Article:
Wednesday, December 30, 2009

Affirmative Action for [almost] All

In case you needed any proof, a recent report by the Associated Press concluded that athletes applying to college "enjoy strikingly better odds of having admission requirements bent on their behalf." While this is not terribly surprising in and of itself, what is surprising is how widespread the practice is. According to the report, colleges in every major conference bend their admission standards on behalf of applicants with athletic aspirations.


Thus, to be clear about one thing: the debate over affirmative action and higher education is about the meaning of merit, often defined narrowly by test scores and gpa. By my rough count, many exceptions exist: residency, geography, and legacy, among others. To this list we may add "athletic proficiency." The reasons for admitting athletes as "special admissions," according to Gerald Gurney, incoming president of the National Association of Academic Advisers for Athletics and senior associate athletic director for academics and student life at the University of Oklahoma, is because the practice "does add value to a university."

How is this for value: at the University of Texas, the average SAT score for freshman football players between 2003 and 2005 was a full 320 points lower all other typical admits to the university. They also happen to sit atop the Forbes list of college football's most valuable teams, at $119 million.

Go 'Horns!

Tell it to the state of Alabama, of course, as they get ready to battle Texas for football supremacy. There is no better value than cold, hard cash, I suppose, and Alabama comes in fifth on the Forbes list, at $92 million.

Try to make sense of this tangled web. A university can consider anything under the sun and nobody cares or objects. In some places, they even demand it. But once a university decides to diversify its student class, lawsuits ensue and propositions spring up in state after state.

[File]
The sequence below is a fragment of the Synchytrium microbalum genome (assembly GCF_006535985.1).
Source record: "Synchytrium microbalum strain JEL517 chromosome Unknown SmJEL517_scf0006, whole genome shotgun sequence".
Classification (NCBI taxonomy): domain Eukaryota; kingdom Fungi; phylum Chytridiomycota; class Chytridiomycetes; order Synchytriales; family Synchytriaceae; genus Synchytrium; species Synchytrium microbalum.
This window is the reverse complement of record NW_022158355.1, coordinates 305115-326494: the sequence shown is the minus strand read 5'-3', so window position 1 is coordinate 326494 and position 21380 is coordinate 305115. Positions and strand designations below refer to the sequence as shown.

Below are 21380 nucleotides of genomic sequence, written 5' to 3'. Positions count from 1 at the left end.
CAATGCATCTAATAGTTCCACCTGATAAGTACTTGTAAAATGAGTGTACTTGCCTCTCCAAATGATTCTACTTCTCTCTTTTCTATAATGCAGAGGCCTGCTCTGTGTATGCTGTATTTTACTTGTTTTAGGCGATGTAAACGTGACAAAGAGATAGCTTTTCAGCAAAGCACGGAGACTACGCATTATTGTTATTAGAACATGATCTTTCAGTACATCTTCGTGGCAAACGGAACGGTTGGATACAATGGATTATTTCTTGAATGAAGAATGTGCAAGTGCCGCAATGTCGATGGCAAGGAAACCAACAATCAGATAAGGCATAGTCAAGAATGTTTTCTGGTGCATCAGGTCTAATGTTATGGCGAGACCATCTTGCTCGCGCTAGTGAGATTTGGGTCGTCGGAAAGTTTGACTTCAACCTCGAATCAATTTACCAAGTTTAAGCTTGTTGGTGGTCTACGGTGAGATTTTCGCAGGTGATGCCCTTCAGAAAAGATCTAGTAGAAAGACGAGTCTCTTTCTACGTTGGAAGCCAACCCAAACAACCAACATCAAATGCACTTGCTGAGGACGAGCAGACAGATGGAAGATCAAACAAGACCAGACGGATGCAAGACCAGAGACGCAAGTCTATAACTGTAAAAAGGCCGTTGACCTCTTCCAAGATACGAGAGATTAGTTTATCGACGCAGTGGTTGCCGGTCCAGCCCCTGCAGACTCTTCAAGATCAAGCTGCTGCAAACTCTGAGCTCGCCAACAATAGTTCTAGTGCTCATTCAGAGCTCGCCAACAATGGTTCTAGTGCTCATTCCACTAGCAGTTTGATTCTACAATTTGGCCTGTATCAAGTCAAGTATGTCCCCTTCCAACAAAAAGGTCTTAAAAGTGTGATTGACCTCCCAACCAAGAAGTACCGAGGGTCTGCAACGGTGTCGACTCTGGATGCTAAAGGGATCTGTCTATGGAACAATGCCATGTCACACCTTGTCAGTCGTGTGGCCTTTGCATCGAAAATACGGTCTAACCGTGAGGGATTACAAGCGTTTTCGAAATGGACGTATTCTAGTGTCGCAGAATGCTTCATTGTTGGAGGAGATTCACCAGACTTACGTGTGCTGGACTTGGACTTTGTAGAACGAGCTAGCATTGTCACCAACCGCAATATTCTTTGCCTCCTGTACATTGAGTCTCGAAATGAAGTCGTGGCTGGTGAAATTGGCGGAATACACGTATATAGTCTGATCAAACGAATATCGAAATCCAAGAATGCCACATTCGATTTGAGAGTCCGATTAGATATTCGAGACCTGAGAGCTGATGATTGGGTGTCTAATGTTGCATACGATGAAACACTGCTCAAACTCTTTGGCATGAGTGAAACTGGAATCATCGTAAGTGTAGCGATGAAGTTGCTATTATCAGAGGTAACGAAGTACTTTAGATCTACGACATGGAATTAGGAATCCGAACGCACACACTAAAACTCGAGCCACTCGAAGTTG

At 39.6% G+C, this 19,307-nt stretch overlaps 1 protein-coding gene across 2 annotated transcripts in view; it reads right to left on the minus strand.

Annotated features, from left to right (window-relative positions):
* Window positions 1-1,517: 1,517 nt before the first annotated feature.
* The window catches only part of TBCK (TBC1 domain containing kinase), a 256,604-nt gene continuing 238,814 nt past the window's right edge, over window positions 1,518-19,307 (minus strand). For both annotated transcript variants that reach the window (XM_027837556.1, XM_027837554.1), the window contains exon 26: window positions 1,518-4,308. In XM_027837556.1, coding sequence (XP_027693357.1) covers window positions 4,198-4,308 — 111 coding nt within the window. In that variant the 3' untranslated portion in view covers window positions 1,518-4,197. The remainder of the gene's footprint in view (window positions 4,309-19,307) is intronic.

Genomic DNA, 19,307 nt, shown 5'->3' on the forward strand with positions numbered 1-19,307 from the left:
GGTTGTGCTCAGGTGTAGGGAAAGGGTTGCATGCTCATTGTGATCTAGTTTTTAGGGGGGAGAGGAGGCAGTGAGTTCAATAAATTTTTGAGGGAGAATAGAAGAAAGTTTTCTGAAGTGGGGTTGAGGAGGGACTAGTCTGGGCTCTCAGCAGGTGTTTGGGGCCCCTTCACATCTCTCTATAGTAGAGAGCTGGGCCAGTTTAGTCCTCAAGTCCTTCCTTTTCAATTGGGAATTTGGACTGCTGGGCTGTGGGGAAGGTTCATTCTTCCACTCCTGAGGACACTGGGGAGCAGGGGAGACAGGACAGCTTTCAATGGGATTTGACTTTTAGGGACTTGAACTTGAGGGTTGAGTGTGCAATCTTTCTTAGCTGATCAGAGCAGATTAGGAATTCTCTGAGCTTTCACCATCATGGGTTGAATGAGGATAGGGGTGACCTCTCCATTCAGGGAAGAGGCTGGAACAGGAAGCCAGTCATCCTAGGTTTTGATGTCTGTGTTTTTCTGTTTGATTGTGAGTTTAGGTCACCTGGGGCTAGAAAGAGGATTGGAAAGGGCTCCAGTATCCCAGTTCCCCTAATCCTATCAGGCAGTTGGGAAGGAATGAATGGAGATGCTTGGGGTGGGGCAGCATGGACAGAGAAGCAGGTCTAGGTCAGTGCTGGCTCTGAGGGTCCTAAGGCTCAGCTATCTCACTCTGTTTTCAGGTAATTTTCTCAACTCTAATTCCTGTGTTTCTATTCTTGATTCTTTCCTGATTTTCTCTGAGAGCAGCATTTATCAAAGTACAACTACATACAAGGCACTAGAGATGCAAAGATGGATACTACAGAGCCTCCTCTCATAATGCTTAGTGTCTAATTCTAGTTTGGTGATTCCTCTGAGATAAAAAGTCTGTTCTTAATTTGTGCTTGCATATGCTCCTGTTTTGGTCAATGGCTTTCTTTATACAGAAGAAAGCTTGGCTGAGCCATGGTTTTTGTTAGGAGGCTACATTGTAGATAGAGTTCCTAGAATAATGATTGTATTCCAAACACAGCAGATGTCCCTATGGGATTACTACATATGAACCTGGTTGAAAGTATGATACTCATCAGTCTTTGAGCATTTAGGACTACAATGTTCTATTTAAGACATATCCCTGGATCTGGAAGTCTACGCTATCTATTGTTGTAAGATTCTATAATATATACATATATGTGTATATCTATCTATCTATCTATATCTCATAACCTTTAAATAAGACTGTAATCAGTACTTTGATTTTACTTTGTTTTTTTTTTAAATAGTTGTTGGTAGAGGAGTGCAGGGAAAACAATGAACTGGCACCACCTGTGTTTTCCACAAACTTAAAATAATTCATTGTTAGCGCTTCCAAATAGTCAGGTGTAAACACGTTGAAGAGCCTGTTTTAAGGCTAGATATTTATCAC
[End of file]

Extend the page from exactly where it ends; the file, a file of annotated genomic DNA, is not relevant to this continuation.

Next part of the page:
Where are Ward Connerly and Barbara Grutter when you need them? Isn't merit the name of the game, and unfairness to none?



Don't hold your breath.

The Courts to the Rescue?

Anybody else find it amusing (ironic?) how conservatives are quick to castigate courts for their activist ways, yet just as quick to enlist these very courts when it suits their purposes? In case any further proof was needed, here is yet another example, and a surprising one at that: the health care bill.

According to the Florida's attorney general, William McCollum, the personal mandate to buy health insurance in the bill is “an affront to our country’s principles.” As for the fine for those who refuse to buy insurance, he deems it illegal, because it is not connected to any commercial act.

The a Republican who is running for governor in 2010, said that the so-called mandate was He added that the fine might be illegal because, in his view, it is disconnected from a commercial act. In his view, it is “a tax on people or a penalty on those who don’t do anything.”

The Heritage Foundation similarly wishes the courts to save us from ourselves. According to a recent memorandum, the mandate is "unprecedented and unconstitutional," beyond the powers of Congress under the Commerce Clause as well as an unconstitutional tax under Article I, section 8.

It would be easy to engage this debate on the merits, and many already have. But the larger point is far more important. The debate over judicial activism and restraint is often portrayed as a debate between liberals and conservatives over the soul of American democracy. Reality is far from that. We are all activists now, and the only question for the future is whose policy views will the courts accept.

That these debates are carried on in major media outlets and the hypocrisy of the conservative position is not highlighted by anybody is, in and of itself, a triumph of the conservative movement.

Tuesday, December 29, 2009

African Americans Still Support Obama but Less Enthusiastically

Apropos this post, CNN has a new poll showing that 9 out of 10 Blacks support the President.  But they are less enthusiastic supporters than they were a year ago.